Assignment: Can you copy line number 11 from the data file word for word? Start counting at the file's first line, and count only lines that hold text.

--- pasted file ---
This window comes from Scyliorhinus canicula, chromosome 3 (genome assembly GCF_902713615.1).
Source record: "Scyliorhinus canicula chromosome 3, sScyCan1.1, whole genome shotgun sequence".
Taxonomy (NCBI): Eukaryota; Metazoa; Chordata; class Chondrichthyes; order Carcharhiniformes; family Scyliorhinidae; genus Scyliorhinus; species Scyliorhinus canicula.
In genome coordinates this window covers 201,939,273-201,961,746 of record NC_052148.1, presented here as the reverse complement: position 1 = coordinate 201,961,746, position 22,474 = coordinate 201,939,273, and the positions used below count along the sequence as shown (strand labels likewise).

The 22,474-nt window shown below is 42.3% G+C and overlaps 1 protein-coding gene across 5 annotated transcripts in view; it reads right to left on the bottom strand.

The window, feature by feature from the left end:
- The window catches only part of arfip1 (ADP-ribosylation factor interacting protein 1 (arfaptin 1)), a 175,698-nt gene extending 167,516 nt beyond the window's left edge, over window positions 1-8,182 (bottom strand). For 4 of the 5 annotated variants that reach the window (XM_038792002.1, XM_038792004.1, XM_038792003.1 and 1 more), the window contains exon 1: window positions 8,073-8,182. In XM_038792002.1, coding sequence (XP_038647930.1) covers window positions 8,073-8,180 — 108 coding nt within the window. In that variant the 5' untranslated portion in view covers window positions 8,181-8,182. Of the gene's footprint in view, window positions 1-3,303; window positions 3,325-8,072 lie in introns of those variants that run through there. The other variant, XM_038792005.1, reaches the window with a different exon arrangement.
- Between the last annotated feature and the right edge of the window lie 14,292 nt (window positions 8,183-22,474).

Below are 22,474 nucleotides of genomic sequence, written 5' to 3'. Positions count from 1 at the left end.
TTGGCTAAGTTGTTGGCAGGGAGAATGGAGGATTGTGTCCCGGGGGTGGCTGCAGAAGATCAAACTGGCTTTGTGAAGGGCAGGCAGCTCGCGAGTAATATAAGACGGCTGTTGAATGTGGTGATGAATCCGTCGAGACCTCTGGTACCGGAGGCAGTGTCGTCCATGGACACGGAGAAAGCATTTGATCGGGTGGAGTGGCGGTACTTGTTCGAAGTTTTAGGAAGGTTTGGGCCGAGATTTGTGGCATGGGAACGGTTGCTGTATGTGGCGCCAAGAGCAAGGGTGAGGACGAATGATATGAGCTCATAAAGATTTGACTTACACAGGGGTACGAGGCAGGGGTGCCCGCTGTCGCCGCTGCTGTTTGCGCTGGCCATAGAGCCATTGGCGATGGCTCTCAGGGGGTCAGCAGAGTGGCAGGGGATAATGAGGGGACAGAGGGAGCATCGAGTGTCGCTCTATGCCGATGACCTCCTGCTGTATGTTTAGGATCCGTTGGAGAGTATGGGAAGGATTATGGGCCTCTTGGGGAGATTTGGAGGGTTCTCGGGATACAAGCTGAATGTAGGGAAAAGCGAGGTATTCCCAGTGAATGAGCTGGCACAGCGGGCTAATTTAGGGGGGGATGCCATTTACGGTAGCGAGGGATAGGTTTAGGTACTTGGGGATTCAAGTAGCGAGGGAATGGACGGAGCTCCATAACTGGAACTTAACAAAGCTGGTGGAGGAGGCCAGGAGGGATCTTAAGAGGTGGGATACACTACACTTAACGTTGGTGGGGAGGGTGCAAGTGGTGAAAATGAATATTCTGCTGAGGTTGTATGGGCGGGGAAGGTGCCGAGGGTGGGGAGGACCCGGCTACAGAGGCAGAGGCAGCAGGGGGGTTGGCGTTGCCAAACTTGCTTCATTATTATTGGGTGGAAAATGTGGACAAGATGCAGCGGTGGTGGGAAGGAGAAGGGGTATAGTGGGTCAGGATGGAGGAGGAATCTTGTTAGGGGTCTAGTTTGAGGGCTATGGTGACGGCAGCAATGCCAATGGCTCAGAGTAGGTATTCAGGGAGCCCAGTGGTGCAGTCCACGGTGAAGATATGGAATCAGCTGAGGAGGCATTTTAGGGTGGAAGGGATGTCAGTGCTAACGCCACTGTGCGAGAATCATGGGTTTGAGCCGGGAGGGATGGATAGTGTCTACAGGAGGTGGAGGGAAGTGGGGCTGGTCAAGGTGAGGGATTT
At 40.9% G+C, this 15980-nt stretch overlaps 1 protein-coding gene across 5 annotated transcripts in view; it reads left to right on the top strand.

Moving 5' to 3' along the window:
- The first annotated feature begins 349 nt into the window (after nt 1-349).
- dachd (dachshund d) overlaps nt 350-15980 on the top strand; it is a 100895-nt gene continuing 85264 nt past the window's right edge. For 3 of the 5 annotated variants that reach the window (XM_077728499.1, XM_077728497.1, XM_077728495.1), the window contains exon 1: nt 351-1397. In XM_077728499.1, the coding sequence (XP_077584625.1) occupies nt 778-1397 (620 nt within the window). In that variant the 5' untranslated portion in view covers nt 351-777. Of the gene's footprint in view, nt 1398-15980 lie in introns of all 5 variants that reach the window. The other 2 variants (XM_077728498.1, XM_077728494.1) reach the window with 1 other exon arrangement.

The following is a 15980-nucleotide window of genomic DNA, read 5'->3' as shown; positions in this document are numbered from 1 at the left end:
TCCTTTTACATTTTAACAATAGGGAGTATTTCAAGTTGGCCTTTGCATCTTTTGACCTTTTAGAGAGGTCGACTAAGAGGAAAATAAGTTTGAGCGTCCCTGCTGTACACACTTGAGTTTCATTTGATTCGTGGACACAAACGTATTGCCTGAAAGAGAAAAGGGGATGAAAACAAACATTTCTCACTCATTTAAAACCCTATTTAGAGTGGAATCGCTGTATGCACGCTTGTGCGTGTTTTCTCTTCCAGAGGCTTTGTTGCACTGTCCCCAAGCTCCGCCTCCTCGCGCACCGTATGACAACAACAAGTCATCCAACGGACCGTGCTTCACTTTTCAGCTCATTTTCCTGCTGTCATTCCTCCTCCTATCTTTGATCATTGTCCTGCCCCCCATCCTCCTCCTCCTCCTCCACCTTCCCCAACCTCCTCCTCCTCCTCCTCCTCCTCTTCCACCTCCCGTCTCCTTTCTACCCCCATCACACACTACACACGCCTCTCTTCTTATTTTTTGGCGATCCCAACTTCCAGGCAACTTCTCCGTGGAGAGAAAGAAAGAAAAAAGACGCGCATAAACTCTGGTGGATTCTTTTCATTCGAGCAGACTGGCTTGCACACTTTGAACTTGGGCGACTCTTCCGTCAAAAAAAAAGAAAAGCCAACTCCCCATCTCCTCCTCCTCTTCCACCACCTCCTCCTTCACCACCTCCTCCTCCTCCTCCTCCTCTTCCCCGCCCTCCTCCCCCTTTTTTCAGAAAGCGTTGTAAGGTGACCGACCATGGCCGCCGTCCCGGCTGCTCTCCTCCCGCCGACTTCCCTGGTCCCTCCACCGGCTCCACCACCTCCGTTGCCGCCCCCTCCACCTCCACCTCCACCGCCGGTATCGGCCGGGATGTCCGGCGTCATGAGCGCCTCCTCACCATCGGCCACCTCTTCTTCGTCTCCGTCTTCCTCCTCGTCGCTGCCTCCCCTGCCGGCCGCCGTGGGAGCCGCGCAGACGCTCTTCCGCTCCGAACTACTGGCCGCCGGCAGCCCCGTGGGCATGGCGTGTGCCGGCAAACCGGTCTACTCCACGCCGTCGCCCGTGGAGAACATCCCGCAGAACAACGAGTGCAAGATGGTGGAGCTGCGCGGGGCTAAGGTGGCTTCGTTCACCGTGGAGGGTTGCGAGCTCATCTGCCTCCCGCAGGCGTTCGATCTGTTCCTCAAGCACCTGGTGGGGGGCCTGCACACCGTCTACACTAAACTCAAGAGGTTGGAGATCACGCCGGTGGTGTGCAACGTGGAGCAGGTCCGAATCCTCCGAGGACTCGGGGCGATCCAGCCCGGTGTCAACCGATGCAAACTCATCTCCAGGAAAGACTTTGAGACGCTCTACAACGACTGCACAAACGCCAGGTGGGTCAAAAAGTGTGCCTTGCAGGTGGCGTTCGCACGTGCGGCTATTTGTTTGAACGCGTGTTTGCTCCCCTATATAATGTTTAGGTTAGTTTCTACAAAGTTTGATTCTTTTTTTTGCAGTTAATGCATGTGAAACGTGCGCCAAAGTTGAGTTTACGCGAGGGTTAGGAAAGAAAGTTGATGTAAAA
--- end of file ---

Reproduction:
At 40.9% G+C, this 15980-nt stretch overlaps 1 protein-coding gene across 5 annotated transcripts in view; it reads left to right on the top strand.